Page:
I briefly discussed the recent decision of the Court of Appeal in Ontario in Van Breda v. Village Resorts Limited, 2010 ONCA 84 which modified the “real and substantial connection” test and Muscutt factors here.
Over at conflictoflaws.net, Stephen Pitel in his recent post “Reformulating a Real and Substantial Connection” takes a different tack but comes to a similar conclusion:
“In Van Breda the court determined that it was necessary to “simplify the test and to provide for more clarity and ease in its application”. It held that “the core of the real and substantial connection test” is factors (1) and (2), and held that factors (3) to (8) will now “serve as analytic tools to assist the court in assessing the significance of the connections between the forum, the claim and the defendant”. The court affirms that factors (3) to (8) remain relevant to the issue of jurisdiction, but the court nevertheless reworks the framework, ostensibly so that no one factor from factors (3) to (8) could be analyzed separately from the other factors and could be independently determinative of the outcome. It is not clear that this change was necessary or that it makes the framework clearer and easier to apply.
For many, Van Breda violates the idiom “if it ain’t broke, don’t fix it”. The Muscutt framework was well-known and was working effectively. It was relatively easy to explain and to apply. In time we will know if as much can be said for the use of presumptions and the Van Breda framework, but for the moment there are questions about how the presumption will operate when challenged by a defendant and about the ongoing role of the factors the court now calls analytic tools.”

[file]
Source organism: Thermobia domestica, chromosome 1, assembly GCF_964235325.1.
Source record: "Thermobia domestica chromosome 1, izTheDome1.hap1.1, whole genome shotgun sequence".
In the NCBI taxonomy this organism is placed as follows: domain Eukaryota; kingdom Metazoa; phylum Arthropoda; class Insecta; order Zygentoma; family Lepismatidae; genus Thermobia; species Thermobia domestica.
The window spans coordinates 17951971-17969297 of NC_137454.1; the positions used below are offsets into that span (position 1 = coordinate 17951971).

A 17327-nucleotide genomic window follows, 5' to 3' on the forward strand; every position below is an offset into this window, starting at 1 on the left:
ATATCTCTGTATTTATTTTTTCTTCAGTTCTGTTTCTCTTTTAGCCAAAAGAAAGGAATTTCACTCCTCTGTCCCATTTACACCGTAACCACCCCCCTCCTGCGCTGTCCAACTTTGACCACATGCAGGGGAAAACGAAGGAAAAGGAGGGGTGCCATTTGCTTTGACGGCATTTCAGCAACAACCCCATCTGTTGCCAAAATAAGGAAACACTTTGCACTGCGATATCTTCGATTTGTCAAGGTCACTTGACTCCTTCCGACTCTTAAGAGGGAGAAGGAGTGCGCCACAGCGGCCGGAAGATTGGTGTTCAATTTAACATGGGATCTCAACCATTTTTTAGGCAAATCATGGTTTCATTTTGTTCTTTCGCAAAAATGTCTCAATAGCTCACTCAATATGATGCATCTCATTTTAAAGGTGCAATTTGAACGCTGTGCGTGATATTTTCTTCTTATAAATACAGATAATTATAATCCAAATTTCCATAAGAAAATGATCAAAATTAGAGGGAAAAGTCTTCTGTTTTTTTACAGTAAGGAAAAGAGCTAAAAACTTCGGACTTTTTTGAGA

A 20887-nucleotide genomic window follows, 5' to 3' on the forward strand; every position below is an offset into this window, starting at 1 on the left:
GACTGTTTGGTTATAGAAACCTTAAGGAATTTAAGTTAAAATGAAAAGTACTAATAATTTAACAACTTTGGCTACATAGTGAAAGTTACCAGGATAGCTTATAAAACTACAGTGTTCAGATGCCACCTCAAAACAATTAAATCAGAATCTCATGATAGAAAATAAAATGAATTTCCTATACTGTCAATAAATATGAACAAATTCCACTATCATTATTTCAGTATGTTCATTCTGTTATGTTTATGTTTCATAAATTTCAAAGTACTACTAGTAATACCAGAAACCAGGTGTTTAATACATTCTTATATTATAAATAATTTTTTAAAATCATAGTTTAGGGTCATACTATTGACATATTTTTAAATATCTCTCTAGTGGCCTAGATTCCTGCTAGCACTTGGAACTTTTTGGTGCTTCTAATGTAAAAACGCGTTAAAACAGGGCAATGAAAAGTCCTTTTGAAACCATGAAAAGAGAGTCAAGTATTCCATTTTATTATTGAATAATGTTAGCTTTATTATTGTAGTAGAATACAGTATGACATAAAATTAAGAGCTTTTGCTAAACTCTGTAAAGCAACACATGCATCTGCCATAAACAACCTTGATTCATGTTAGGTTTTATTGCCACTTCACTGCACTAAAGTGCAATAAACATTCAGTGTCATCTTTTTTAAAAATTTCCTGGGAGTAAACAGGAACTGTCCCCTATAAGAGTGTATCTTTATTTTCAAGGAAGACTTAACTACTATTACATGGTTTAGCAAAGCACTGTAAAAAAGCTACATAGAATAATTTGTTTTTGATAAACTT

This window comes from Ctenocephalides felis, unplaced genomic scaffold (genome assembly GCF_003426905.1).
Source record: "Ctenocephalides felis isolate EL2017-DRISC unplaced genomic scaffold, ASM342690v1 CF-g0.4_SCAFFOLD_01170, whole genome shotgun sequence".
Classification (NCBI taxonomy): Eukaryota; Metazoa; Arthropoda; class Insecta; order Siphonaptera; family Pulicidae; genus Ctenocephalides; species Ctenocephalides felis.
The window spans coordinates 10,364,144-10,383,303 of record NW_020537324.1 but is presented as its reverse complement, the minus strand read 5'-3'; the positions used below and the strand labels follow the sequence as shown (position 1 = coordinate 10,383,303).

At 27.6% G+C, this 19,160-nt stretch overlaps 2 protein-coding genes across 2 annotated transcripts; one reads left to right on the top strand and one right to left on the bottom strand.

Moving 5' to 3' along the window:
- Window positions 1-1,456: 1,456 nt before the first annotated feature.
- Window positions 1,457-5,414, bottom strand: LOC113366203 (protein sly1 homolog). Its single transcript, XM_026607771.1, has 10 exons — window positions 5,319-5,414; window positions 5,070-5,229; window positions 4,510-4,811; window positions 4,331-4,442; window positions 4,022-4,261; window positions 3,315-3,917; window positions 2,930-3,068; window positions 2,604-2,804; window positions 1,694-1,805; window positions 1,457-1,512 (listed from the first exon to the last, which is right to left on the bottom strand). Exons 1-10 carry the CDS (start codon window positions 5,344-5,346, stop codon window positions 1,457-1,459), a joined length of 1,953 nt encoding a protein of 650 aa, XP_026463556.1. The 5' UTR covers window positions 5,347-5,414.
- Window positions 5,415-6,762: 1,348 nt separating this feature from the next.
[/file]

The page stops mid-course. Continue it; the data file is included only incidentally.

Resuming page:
While I agree with Pitel that “[t]he Muscutt framework was well-known”, I disagree that it was “working effectively” or that it “was relatively easy to explain and to apply.” The issue is not whether the Muscutt factors have pedagogical value, but whether the “real and substantial connection” test under the aegis of eight “non-discretionary” factors have led over time, to fair, efficient and predictable results based upon the principles of order and fairness. Without fairness, there is only disorder and it remains to be seen if the “new and improved” Van Breda test will bring order out of jurisdictional chaos.